Ethical and Legal Duties in Conducting Research on Violence: Lessons from the MacArthur Risk Assessment Study

By Monahan, John; Appelbaum, Paul S. et al. | Violence and Victims, January 1, 1993 | Go to article overview

Ethical and Legal Duties in Conducting Research on Violence: Lessons from the MacArthur Risk Assessment Study


Monahan, John, Appelbaum, Paul S., Mulvey, Edward P., Robbins, Pamela Clark, Lidz, Charles W., Violence and Victims


This article addresses the ethical and legal duties that must be confronted in any study of the risk of interpersonal violence in the community. Ongoing research--the MacArthur Risk Assessment Study--on the markers of violence among released mental patients is taken as illustrative. Methods by which the researchers are discharging their legal and ethical duties are described and justified. Strategies center around the duty to protect research subjects from their own violence, and the duties to protect research staff and third parties from subjects' violence. By airing these rarely discussed issues, the authors hope to initiate a professional dialogue on crucial ethical and legal aspects of the research process.

The National Research Council's (NRC) Panel on the Understanding and Control of Violent Behavior (Reiss & Roth, 1993) recently recommended major increases in federal support for research on violent behavior. Prominent among the new research initiatives proposed by the NRC Panel to the Centers for Disease Control, the National Institute of Mental Health, the National Institute of Justice, and the National Science Foundation, was the intensified study of "risk factors for violent events" (Reiss & Roth, 1993, Recommendation 3 [b], p. 24).

For the past 5 years, we have been conducting the MacArthur Risk Assessment Study, an interdisciplinary, multisite study of risk factors for community violence in one specific population highly relevant to the NRC Panel's concerns: persons released from mental hospitals. Although only a small portion of the violence in American society can be attributed to mental disorder--3 %, according to the best epidemiological study (Swanson, Holzer, Ganju, & Jono, 1990)--mental disorder is consistently linked with violence in the perception of the general public (Monahan, 1992), and this perceived relationship with violence accounts for much of the social stigma attached to being a former mental patient (Link, Cullen, Frank, & Wozniak, 1987). Beliefs about an association between mental disorder and violence also play a key role in justifying involuntary civil commitment within the United States (Monahan & Shah, 1989) and worldwide (United Nations, 1991).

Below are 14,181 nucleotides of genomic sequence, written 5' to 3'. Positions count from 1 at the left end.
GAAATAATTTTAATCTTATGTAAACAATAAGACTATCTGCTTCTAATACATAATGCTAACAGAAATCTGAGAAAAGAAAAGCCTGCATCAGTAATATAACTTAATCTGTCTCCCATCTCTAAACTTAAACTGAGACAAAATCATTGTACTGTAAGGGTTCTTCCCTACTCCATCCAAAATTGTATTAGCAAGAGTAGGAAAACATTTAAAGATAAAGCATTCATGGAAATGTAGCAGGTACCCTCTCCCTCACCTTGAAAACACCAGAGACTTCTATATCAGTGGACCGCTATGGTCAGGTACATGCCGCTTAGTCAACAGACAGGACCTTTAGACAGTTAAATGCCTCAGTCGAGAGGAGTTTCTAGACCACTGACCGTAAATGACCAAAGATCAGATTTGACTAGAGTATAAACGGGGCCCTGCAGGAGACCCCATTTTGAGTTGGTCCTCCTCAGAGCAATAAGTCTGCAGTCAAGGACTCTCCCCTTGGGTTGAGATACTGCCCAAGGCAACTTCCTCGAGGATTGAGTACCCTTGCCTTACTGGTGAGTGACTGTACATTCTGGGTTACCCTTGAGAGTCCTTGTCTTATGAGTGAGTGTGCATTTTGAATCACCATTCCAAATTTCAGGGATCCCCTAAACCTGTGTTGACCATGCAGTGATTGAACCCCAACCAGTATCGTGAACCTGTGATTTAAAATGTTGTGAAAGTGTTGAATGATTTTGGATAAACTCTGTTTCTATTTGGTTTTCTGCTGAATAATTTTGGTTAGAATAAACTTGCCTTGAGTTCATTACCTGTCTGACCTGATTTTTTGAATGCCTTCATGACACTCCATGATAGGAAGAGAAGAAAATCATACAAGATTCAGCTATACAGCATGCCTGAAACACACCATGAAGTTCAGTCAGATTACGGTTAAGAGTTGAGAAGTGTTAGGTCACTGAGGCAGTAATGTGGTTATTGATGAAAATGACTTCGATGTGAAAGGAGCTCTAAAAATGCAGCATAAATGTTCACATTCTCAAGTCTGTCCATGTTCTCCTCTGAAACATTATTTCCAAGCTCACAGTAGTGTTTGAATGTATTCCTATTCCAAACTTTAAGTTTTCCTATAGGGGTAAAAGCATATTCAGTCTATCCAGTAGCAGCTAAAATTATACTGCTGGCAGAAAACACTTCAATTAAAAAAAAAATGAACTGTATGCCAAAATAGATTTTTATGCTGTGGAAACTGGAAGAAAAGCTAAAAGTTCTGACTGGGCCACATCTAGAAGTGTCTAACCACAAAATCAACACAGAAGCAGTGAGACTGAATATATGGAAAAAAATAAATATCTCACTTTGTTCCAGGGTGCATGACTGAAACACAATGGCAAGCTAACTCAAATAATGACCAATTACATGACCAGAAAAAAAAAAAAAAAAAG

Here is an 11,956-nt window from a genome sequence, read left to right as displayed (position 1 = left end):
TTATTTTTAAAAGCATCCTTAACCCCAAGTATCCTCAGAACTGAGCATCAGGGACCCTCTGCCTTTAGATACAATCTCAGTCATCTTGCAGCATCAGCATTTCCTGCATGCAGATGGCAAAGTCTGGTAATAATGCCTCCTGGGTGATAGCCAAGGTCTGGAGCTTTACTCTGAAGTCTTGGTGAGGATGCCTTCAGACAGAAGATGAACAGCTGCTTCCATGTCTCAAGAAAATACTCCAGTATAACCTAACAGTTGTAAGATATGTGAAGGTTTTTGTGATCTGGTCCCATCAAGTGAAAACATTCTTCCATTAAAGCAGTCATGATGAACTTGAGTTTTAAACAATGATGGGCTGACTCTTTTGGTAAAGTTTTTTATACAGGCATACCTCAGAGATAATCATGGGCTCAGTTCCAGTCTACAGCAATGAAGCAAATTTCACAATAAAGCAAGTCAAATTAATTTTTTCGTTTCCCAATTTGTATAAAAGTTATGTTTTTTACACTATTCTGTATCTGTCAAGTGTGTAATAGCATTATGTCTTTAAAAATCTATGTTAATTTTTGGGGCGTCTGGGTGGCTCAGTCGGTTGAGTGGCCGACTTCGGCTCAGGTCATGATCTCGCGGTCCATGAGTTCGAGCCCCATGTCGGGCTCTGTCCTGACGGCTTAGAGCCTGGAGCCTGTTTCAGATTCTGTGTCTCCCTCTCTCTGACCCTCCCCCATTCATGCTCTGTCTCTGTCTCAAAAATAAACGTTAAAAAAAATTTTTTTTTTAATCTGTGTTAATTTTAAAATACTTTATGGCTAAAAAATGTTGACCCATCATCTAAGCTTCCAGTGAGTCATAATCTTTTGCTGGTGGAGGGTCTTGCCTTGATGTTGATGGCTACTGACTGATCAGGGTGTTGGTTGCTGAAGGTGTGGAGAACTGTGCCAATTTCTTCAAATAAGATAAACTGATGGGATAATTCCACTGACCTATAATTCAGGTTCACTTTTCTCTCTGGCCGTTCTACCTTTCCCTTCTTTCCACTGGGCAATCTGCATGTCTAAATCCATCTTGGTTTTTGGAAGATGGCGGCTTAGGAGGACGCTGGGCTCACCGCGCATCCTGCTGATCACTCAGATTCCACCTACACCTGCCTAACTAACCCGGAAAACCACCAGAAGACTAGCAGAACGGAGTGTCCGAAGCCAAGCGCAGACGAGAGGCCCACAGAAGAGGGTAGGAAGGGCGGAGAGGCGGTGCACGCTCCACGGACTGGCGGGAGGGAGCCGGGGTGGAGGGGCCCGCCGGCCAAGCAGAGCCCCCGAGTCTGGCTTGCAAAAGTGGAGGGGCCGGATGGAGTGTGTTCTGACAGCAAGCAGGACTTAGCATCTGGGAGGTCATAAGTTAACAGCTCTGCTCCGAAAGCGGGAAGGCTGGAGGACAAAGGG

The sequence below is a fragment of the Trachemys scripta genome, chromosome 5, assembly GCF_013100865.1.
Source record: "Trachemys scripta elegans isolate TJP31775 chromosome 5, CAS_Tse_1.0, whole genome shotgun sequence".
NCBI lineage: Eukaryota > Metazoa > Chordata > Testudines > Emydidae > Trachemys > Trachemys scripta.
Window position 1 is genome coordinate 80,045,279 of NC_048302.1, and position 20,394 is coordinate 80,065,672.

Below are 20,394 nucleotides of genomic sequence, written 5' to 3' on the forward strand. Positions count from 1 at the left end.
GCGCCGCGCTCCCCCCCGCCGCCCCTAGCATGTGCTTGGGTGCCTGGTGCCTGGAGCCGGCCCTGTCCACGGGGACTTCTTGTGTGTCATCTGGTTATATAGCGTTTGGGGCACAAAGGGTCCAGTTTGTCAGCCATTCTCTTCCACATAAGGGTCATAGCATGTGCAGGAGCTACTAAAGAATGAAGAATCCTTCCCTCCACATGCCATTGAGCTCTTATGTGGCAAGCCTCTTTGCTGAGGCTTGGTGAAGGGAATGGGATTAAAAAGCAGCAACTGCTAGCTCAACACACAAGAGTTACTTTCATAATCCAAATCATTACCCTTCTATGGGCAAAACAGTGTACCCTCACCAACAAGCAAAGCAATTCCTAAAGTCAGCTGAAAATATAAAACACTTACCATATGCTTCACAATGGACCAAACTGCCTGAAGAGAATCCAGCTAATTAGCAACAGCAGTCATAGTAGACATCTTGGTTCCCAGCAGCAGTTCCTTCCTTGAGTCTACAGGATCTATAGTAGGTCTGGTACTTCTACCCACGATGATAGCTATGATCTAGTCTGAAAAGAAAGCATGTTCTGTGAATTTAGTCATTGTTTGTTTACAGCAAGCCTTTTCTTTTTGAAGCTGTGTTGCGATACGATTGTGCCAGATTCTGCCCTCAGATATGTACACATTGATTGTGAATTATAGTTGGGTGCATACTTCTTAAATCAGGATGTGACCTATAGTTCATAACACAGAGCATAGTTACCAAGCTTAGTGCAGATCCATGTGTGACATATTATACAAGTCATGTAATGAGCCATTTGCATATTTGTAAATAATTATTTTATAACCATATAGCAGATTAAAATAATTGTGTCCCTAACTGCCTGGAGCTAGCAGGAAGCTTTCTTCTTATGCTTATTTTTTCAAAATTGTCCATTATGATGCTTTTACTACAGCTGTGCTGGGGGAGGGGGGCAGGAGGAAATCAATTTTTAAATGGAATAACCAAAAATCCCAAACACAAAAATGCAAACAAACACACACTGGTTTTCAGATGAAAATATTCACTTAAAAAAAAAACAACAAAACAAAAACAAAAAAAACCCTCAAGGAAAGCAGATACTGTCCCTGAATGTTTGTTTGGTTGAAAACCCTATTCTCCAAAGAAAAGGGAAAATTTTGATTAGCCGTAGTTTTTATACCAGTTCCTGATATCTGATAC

In this article, we address the ethical and legal duties that we have confronted in conducting the Mac Arthur Risk Assessment Study. These duties must be faced as part of any public health study of the risk of violence in open communities (Sieber & Sorensen, 1992). We also discuss the methods by which we are discharging these duties. Our strategies center on our duties to protect our research subjects from their own violence and to protect our research staff and third parties from our subjects' violence. By airing these rarely discussed issues, we hope that researchers may benefit from our experiences and that we might initiate a professional dialogue on these often perplexing ethical and legal aspects of the research process.

THE MacARTHUR RISK ASSESSMENT STUDY

MacArthur Research Network on Mental Health and the Law began to plan the MacArthur Risk Assessment Study in 1988. The purpose of the study is to identify valid risk markers for violence in a representative set of patients released from mental health facilities (Monahan & Steadman, 1994; Steadman et al., 1994). Approximately 1,000 patients (from one of three hospitals in three different cities) are being interviewed, first in the hospital and later in the community. The study sample includes men and women of white, African-American, or Hispanic race/ethnicity, who are between the ages of 18 and 40, with abroad array of primary diagnoses. Pilot results have indicated that the vast majority of subjects can be located in the community after release from the hospital and that the level of violence that is reported is ample for the purposes of statistical analysis (Steadman et al., 1993).

The risk factors we are investigating were chosen for both theoretical coherence and clinical utility. …

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